Rhetorical Analysis Of Pearl Harbor Address To The Nation

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Franklin D. Roosevelt was an influential figure in history and is known for his presidency. His speech, Pearl Harbor Address to the Nation, contributed to his success as a leader. He discussed the tragedy of Japan’s attack on Pearl Harbor, which led him to order a state of war between the United States and the Japanese empire (Eidenmuller). Roosevelt achieved his goal by organizing an effective speech. His writing demonstrated Monroe’s motivated sequence, organization, and his argument. These aspects are required for speakers who intend to catch the attention of their audience. In addition, the speaker in Pearl Harbor Address to the Nation was Franklin D. Roosevelt. First person was present throughout his text. This was identified because he used words such as, I, us, and our. To add, Roosevelt argued from a question of policy perspective. Questions of policy are “about whether a specific course of action should or should not be taken” (Lucas 333). They deal with specific courses of action, facts, and values. Roosevelt’s …show more content…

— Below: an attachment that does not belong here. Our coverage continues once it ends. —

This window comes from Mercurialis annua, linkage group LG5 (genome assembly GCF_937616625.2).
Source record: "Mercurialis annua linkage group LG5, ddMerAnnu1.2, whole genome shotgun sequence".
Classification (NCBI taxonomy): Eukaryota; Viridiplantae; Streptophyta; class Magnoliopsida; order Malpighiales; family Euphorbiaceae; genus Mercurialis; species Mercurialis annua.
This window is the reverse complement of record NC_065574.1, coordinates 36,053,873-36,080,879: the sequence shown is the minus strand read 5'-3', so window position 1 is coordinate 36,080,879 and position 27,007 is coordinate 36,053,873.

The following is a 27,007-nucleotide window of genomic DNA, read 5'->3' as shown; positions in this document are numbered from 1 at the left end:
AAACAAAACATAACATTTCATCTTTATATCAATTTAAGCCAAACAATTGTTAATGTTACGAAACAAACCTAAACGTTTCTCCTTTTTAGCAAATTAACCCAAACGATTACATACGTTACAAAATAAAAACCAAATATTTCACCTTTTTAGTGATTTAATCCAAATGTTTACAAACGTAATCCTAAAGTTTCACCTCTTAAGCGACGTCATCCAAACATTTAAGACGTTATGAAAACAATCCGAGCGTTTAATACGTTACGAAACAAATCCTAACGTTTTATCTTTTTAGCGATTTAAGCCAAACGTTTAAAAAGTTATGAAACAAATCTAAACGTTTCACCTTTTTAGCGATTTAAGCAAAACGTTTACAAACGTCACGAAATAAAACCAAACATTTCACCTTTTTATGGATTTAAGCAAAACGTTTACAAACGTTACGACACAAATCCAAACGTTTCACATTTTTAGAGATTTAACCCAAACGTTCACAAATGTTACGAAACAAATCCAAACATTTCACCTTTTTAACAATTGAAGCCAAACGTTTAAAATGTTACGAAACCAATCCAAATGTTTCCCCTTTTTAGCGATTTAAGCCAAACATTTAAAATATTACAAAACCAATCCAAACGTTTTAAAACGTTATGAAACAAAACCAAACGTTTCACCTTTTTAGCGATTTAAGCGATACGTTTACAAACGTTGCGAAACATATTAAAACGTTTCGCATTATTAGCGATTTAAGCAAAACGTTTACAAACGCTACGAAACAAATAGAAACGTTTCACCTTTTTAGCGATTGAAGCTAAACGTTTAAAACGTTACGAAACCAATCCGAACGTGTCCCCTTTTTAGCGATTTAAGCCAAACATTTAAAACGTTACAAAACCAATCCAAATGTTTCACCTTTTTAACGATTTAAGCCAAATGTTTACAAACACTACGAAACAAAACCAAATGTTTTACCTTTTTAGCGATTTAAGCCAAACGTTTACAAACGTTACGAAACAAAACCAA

Ethos is “what modern students of communication refer to as credibility” (Lucas 353). Roosevelt illustrated ethos through the audience he named. In the beginning, he pointed out that he was speaking to “Mr. Vice President, Mr. Speaker, Members of the Senate, and of the House of Representatives” (Eidenmuller). Pathos appeals to emotions. His speech demonstrated feelings of sadness, pride, and confidence. An example of sadness was his announcement that “very many American lives had been lost” (Eidenmuller). Roosevelt promoted pride and confidence in his work by reminding his soldiers that they must maintain determination to gain the inevitable triumph they were waiting for. Logos refers to reasoning and judgment. Pearl Harbor Address to the Nation used logos when a state of war was declared. Ethos, pathos, and logos help create meaningful

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